Moldova is an ideal setting for the trade: it has increasingly impoverished people as well as the skills of the once well-endowed Soviet health system. It is also close to Turkey, a country that has been playing a growing role as a proxy in the East European organ business. Investigator Valeriu Galic, of the Moldovan Interior Ministry's organized-crime unit, says that his country is only part of a much bigger picture. "Moldovans organize the donors, a second country organizes the recipients and a third country handles the operations. Everyone is involved." At the top of Galic's list is Turkish surgeon Yusuf Sonmez, one of 22 doctors he suspects is involved in the kidney trade (no charges have been filed). Two of the Moldovans interviewed for this article identified Sonmez from a photograph as the surgeon who operated on them. But in a NEWSWEEK interview, Sonmez denied ever working in Georgia. "Donors have come from Ukraine, Belarus, Romania--other people operate on them and when they complain it's attributed to me," says Sonmez, emphasizing he operates only after donors prove to a committee they are volunteers.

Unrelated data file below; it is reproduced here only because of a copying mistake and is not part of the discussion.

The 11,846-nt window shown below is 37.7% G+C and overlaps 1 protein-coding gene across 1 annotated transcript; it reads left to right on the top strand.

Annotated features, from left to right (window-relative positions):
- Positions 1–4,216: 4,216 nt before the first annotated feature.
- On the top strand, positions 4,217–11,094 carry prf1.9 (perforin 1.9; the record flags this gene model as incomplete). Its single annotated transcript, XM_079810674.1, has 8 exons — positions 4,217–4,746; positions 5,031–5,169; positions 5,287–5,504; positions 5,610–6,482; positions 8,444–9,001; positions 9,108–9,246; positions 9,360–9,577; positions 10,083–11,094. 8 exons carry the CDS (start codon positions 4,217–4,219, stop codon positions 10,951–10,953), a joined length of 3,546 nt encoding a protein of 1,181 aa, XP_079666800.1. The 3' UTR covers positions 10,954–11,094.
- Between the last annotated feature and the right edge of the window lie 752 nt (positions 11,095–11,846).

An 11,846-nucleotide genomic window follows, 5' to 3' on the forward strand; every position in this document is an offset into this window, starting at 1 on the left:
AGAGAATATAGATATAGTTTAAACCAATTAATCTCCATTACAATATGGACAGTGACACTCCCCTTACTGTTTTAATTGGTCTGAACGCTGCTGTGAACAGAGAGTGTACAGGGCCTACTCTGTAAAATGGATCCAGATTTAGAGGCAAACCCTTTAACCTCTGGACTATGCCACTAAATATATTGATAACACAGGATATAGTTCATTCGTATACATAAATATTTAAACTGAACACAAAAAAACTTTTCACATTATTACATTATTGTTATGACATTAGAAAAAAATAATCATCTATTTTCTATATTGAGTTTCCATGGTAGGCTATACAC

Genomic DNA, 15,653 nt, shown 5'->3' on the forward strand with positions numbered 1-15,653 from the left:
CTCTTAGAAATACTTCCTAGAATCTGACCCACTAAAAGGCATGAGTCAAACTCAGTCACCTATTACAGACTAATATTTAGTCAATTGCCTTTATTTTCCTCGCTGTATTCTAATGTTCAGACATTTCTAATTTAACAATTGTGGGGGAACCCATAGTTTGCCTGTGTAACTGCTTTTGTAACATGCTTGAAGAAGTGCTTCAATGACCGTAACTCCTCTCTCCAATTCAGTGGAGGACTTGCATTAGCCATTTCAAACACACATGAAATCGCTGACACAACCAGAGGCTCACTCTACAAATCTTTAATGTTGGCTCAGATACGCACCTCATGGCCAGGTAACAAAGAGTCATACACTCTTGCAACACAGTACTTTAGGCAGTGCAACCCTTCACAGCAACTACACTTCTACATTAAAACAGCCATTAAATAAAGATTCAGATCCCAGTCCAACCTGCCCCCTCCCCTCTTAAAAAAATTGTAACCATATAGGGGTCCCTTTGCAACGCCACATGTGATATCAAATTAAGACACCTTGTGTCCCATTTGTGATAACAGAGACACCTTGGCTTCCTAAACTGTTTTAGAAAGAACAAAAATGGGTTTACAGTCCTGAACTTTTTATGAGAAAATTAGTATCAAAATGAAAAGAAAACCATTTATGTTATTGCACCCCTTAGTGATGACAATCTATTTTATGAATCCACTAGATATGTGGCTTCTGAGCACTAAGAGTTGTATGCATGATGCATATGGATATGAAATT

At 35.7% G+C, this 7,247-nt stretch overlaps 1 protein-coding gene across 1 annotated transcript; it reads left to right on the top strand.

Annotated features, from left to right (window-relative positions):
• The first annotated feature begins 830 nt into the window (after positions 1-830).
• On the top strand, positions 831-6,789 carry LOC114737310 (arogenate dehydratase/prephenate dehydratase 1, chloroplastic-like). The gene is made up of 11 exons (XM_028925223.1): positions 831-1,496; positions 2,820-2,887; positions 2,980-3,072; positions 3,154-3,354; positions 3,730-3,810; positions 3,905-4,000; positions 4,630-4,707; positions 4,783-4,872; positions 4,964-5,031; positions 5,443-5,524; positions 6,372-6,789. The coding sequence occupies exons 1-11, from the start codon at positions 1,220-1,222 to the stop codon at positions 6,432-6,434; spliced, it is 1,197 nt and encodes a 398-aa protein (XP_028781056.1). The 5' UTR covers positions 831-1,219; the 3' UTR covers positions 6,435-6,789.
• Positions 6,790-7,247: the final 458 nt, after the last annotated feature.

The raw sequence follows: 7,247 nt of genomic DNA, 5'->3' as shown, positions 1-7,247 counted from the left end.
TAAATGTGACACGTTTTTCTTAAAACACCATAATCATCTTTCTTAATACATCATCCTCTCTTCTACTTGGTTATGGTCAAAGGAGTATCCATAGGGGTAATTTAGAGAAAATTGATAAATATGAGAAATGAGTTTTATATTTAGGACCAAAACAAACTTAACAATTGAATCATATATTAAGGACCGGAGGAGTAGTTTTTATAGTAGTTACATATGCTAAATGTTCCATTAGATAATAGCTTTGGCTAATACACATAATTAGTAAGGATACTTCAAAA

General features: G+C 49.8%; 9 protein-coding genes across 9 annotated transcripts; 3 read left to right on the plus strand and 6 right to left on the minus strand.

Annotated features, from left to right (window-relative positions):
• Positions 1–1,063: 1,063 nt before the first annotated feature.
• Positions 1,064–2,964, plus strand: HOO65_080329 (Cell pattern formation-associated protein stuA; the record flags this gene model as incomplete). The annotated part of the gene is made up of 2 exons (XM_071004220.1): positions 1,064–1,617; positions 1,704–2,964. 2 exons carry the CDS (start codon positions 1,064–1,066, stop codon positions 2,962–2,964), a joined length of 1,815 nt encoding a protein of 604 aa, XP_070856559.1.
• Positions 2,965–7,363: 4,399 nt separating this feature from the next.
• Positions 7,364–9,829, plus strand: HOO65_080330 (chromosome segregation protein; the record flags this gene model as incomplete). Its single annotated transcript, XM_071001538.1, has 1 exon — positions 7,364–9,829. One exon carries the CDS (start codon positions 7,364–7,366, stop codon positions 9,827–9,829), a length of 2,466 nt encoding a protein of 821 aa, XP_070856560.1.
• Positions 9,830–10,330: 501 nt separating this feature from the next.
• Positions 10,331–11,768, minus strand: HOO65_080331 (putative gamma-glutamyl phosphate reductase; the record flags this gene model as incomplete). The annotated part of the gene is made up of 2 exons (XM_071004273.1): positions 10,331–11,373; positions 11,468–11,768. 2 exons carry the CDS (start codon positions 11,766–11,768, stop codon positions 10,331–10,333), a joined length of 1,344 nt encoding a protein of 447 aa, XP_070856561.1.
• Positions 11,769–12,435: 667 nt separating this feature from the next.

The Moldovan trade also illustrates a basic verity of globalization: the gap between wealthy and poor can prove a powerful drive to the market. For 28-year-old Nicolae Birdan, also from Ungureanu's village, the $3,000 he received in return for his kidney went a long way. He paid off his debts and bought a $900 home for himself and his 25-year-old wife, Vera. There was enough left over to buy a ton of lumber, a ton of hay and two bicycles. Now Birdan sits in the yard of his ramshackle home, eating sunflower seeds and recalling his trip to Istanbul: "We were taken directly from the airport to an apartment. There were 10 people waiting there... They fed us well and took blood tests." His operation, in a Turkish hospital, went well. "I stayed in the hospital for six days. There was a football player from Europe who took my kidney. I don't remember his name, but I remember that we shook hands." He was taken back to the apartment for one night, and paid. It took a 24-hour bus ride to get back home. "The doctor warned us not to sit for long, so I kept getting up to get tea or coffee." Birdan's wife says that now her husband "is healthy, but it hurts if he lifts something heavy."